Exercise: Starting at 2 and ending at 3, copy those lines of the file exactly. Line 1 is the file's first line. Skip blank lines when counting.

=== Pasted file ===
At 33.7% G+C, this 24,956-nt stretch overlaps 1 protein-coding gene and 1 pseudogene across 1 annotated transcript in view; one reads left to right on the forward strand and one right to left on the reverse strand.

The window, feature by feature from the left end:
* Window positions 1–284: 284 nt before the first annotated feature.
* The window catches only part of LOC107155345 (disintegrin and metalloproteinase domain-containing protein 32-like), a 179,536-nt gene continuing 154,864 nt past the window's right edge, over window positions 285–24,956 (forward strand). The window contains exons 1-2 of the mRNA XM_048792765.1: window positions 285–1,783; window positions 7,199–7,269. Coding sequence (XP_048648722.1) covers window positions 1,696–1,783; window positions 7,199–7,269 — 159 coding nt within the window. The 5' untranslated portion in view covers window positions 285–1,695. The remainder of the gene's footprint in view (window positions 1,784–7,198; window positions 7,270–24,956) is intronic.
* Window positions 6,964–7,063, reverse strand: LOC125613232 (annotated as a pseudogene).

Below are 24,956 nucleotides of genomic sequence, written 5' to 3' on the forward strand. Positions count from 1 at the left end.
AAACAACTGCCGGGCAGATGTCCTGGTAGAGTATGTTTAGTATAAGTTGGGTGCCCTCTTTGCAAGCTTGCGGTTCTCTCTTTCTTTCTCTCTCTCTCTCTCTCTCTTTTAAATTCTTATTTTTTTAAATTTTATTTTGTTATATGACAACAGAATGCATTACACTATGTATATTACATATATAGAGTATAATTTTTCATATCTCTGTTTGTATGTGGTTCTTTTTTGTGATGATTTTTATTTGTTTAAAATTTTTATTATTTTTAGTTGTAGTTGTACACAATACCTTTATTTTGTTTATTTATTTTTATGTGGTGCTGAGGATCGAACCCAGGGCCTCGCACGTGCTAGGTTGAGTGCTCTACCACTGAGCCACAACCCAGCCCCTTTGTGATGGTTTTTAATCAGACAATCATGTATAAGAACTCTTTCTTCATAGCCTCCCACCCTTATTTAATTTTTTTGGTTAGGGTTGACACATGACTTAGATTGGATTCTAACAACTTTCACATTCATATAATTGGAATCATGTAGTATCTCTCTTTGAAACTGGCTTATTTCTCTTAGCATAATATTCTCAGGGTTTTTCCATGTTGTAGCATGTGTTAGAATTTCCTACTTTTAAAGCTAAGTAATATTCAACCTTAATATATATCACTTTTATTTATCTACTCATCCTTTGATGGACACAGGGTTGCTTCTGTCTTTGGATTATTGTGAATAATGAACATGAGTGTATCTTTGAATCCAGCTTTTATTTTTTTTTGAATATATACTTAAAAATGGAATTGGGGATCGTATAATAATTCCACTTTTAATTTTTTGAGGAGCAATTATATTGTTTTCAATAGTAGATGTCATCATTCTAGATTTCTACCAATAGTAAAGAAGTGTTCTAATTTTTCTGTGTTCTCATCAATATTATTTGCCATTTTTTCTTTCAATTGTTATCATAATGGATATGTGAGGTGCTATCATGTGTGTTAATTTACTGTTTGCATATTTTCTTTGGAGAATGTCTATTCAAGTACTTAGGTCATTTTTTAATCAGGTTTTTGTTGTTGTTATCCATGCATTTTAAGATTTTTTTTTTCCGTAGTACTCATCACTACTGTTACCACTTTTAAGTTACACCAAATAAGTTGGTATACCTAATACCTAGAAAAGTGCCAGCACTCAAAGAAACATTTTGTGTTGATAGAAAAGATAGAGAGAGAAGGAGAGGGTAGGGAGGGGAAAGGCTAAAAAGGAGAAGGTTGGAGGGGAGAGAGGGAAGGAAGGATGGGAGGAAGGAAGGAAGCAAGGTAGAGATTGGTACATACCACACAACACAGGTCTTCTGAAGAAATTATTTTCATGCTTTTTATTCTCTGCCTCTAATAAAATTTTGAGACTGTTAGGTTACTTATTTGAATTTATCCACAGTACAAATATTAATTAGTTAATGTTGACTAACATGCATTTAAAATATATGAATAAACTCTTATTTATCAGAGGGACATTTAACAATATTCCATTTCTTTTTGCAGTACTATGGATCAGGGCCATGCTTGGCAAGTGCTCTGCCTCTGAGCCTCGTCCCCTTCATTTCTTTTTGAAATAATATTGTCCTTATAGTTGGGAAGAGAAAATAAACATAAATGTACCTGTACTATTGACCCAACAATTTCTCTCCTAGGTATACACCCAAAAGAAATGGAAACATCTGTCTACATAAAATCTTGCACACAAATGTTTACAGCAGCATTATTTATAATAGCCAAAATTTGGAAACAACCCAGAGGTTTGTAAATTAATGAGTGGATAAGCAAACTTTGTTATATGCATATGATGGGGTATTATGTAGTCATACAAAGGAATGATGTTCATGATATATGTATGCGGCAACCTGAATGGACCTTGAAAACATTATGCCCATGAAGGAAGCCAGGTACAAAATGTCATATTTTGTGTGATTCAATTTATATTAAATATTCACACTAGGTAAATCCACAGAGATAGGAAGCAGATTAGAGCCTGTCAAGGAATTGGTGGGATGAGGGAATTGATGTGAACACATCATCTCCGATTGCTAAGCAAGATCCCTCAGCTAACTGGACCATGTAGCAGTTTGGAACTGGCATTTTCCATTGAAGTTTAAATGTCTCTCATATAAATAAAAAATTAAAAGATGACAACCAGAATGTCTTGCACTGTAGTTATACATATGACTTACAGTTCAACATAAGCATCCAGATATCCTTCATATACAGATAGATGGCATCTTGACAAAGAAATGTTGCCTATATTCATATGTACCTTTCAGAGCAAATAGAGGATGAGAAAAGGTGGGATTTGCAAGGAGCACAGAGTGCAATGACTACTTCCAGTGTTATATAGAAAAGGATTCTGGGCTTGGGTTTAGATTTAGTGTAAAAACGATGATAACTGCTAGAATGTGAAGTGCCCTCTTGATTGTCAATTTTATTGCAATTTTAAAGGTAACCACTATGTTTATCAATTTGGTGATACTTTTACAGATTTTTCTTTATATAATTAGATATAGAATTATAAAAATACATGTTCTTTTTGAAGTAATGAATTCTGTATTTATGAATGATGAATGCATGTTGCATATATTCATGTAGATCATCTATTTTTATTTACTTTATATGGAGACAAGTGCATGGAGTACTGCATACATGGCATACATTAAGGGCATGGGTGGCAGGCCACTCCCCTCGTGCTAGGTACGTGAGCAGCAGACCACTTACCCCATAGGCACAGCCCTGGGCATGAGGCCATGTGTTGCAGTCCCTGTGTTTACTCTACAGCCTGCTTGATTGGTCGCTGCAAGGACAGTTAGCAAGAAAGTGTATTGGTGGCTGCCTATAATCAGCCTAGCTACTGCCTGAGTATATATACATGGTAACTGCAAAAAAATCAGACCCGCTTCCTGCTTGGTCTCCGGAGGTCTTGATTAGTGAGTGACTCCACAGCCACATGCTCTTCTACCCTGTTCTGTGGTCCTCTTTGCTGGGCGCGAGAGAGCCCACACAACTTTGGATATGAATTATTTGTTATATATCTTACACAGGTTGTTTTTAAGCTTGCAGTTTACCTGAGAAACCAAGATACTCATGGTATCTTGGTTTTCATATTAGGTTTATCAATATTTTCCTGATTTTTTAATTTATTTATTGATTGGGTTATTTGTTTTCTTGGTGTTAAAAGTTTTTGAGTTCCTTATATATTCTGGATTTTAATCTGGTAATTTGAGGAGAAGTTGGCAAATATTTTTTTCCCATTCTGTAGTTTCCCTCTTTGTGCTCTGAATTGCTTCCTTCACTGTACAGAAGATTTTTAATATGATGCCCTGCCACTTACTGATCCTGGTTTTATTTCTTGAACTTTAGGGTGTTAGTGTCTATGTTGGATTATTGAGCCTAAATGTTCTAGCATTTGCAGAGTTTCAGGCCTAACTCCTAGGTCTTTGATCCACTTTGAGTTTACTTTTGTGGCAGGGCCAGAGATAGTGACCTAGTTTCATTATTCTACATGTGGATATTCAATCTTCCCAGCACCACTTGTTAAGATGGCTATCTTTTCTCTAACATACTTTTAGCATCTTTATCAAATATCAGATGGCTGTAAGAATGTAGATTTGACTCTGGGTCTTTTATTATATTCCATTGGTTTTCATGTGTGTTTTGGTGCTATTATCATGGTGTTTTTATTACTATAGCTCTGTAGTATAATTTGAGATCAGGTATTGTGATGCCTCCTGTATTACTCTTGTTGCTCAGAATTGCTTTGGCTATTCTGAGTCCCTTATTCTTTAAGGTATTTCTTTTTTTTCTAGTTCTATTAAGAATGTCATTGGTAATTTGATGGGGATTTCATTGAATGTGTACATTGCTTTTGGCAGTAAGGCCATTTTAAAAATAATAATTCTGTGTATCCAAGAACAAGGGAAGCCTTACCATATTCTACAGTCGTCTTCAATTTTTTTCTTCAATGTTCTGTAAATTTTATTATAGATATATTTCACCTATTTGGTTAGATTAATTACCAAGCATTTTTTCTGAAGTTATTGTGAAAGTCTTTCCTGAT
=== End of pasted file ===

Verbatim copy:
The window, feature by feature from the left end:
* Window positions 1–284: 284 nt before the first annotated feature.